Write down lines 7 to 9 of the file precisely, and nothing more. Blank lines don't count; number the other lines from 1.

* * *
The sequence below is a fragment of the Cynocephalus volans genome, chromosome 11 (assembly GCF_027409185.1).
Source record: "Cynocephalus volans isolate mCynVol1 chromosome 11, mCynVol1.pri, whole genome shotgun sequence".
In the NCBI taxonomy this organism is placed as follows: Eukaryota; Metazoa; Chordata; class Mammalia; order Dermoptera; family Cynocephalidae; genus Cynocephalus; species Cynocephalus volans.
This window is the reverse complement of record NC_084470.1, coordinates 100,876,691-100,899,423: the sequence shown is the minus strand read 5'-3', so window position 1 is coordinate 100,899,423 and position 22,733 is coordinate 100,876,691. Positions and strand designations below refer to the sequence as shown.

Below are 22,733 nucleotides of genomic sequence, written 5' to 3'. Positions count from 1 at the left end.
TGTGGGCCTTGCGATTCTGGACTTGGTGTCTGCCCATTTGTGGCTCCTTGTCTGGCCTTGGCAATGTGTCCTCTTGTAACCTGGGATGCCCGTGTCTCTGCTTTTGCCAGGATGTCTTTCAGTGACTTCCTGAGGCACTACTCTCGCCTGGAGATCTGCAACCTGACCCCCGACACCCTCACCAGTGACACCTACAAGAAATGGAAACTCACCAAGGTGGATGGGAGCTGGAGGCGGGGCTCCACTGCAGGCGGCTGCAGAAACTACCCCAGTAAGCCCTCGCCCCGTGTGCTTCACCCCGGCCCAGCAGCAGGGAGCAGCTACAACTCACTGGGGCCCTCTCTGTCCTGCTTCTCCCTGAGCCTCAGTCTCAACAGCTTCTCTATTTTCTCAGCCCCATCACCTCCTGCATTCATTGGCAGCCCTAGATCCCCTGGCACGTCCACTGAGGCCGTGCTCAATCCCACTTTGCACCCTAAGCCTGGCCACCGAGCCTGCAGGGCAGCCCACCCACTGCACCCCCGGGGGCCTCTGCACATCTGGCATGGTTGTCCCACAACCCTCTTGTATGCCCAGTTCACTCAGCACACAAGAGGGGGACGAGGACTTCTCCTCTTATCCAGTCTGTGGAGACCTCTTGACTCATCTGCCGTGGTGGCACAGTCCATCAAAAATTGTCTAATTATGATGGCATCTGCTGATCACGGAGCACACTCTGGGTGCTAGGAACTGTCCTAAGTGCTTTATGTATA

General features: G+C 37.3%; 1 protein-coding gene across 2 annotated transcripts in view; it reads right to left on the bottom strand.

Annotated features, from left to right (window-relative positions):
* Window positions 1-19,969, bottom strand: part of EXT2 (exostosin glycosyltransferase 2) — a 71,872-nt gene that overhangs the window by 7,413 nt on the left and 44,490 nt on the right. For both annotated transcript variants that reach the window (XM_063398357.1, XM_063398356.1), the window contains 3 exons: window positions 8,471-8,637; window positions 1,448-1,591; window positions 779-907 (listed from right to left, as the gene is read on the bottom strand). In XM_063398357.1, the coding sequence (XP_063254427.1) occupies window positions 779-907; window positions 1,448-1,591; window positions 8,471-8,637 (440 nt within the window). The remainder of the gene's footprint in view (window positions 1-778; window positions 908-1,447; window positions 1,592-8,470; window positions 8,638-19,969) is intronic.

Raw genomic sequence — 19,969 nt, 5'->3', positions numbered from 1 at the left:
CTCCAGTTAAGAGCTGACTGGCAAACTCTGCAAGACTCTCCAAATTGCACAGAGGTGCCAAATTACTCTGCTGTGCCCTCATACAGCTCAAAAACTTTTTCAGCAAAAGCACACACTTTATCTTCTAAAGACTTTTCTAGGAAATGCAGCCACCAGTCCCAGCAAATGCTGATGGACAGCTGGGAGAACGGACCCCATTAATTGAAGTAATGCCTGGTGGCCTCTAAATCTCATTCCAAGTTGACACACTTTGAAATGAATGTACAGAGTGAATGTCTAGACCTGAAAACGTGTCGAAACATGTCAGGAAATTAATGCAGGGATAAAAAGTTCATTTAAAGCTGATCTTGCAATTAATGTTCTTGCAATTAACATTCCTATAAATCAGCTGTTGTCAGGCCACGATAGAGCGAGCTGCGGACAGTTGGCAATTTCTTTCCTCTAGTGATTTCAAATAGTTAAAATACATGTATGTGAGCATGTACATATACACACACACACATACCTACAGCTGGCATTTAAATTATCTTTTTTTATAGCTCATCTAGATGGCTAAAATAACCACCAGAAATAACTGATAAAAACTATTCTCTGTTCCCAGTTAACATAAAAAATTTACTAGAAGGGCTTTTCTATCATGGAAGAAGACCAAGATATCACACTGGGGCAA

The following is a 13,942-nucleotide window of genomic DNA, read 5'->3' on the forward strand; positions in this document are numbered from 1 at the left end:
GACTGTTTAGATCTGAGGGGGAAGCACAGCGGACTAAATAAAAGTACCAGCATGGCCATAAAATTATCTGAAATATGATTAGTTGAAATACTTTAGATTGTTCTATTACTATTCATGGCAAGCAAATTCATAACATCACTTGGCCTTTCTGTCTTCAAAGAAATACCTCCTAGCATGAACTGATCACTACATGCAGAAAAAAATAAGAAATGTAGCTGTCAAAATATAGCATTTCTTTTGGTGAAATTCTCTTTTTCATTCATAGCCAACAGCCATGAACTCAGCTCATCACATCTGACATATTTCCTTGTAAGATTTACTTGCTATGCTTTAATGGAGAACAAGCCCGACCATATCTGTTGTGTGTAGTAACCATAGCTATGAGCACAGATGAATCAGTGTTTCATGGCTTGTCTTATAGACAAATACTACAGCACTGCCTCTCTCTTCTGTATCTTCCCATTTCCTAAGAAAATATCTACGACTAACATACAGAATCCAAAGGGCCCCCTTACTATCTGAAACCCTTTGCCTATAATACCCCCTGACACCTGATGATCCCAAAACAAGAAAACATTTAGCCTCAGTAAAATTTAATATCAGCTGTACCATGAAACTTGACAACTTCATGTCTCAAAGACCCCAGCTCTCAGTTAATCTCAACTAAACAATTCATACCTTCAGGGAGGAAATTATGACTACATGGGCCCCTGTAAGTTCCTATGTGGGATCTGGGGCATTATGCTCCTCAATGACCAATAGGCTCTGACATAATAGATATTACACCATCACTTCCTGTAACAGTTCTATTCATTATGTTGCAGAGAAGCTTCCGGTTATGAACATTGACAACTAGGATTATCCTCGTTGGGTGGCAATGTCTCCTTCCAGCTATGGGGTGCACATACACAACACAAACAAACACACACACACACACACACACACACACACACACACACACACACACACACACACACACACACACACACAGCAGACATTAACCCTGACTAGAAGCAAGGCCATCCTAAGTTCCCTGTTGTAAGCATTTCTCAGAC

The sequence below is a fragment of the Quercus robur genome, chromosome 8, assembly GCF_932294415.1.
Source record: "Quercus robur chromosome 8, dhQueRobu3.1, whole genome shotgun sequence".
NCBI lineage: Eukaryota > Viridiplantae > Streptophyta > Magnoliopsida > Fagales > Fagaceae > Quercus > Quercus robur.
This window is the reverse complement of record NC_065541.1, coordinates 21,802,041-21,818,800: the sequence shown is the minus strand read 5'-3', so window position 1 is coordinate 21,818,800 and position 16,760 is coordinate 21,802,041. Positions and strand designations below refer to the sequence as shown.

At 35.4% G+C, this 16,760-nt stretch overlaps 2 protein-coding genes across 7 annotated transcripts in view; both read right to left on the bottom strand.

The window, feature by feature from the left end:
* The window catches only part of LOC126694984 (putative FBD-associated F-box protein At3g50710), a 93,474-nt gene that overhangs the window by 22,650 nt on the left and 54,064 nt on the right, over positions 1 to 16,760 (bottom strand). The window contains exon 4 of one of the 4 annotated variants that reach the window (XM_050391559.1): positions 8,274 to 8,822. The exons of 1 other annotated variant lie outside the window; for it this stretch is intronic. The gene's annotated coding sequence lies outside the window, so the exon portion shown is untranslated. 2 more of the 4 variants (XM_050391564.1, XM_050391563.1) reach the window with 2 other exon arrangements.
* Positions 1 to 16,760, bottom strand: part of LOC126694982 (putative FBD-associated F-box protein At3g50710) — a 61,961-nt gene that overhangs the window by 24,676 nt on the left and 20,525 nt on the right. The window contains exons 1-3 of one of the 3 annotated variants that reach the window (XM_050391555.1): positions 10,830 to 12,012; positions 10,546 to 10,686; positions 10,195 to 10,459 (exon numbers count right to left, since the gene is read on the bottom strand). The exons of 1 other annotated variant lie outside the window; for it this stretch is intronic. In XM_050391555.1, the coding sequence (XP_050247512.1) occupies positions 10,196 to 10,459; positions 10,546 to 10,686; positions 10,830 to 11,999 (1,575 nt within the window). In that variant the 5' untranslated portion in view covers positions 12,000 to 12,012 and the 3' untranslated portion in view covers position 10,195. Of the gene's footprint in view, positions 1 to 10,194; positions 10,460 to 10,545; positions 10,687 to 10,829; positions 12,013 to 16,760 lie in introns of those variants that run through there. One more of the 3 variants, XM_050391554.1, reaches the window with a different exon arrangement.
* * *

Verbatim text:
General features: G+C 37.3%; 1 protein-coding gene across 2 annotated transcripts in view; it reads right to left on the bottom strand.

Annotated features, from left to right (window-relative positions):
* Window positions 1-19,969, bottom strand: part of EXT2 (exostosin glycosyltransferase 2) — a 71,872-nt gene that overhangs the window by 7,413 nt on the left and 44,490 nt on the right. For both annotated transcript variants that reach the window (XM_063398357.1, XM_063398356.1), the window contains 3 exons: window positions 8,471-8,637; window positions 1,448-1,591; window positions 779-907 (listed from right to left, as the gene is read on the bottom strand). In XM_063398357.1, the coding sequence (XP_063254427.1) occupies window positions 779-907; window positions 1,448-1,591; window positions 8,471-8,637 (440 nt within the window). The remainder of the gene's footprint in view (window positions 1-778; window positions 908-1,447; window positions 1,592-8,470; window positions 8,638-19,969) is intronic.